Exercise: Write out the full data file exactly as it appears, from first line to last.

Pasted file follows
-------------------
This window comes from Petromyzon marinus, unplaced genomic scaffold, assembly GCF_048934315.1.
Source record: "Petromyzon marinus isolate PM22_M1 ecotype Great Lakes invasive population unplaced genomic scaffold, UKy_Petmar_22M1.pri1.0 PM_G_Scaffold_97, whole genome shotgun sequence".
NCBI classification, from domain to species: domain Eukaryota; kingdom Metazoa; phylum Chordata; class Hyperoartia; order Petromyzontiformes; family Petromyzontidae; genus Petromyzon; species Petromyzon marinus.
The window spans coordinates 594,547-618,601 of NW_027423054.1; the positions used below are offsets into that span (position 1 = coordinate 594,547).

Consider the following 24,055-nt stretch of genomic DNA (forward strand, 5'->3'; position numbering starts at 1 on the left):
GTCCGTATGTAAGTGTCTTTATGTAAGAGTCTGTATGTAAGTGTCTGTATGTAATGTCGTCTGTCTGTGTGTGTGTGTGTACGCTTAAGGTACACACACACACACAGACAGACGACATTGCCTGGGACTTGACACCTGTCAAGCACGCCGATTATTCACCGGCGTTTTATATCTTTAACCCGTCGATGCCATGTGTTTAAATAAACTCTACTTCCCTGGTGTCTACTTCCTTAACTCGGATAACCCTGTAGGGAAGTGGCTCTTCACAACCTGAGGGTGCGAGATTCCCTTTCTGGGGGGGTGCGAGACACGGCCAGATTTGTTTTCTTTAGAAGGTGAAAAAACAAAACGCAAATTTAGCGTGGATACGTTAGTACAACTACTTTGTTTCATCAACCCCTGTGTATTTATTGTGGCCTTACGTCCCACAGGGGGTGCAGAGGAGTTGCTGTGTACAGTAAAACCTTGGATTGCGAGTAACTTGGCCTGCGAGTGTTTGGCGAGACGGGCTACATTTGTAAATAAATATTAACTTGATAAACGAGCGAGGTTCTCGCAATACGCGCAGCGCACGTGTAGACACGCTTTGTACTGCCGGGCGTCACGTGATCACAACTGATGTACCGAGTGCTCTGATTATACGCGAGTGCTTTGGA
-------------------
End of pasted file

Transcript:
This window comes from Petromyzon marinus, unplaced genomic scaffold, assembly GCF_048934315.1.
Source record: "Petromyzon marinus isolate PM22_M1 ecotype Great Lakes invasive population unplaced genomic scaffold, UKy_Petmar_22M1.pri1.0 PM_G_Scaffold_97, whole genome shotgun sequence".
NCBI classification, from domain to species: domain Eukaryota; kingdom Metazoa; phylum Chordata; class Hyperoartia; order Petromyzontiformes; family Petromyzontidae; genus Petromyzon; species Petromyzon marinus.
The window spans coordinates 594,547-618,601 of NW_027423054.1; the positions used below are offsets into that span (position 1 = coordinate 594,547).

Consider the following 24,055-nt stretch of genomic DNA (forward strand, 5'->3'; position numbering starts at 1 on the left):
GTCCGTATGTAAGTGTCTTTATGTAAGAGTCTGTATGTAAGTGTCTGTATGTAATGTCGTCTGTCTGTGTGTGTGTGTGTACGCTTAAGGTACACACACACACACAGACAGACGACATTGCCTGGGACTTGACACCTGTCAAGCACGCCGATTATTCACCGGCGTTTTATATCTTTAACCCGTCGATGCCATGTGTTTAAATAAACTCTACTTCCCTGGTGTCTACTTCCTTAACTCGGATAACCCTGTAGGGAAGTGGCTCTTCACAACCTGAGGGTGCGAGATTCCCTTTCTGGGGGGGTGCGAGACACGGCCAGATTTGTTTTCTTTAGAAGGTGAAAAAACAAAACGCAAATTTAGCGTGGATACGTTAGTACAACTACTTTGTTTCATCAACCCCTGTGTATTTATTGTGGCCTTACGTCCCACAGGGGGTGCAGAGGAGTTGCTGTGTACAGTAAAACCTTGGATTGCGAGTAACTTGGCCTGCGAGTGTTTGGCGAGACGGGCTACATTTGTAAATAAATATTAACTTGATAAACGAGCGAGGTTCTCGCAATACGCGCAGCGCACGTGTAGACACGCTTTGTACTGCCGGGCGTCACGTGATCACAACTGATGTACCGAGTGCTCTGATTATACGCGAGTGCTTTGGA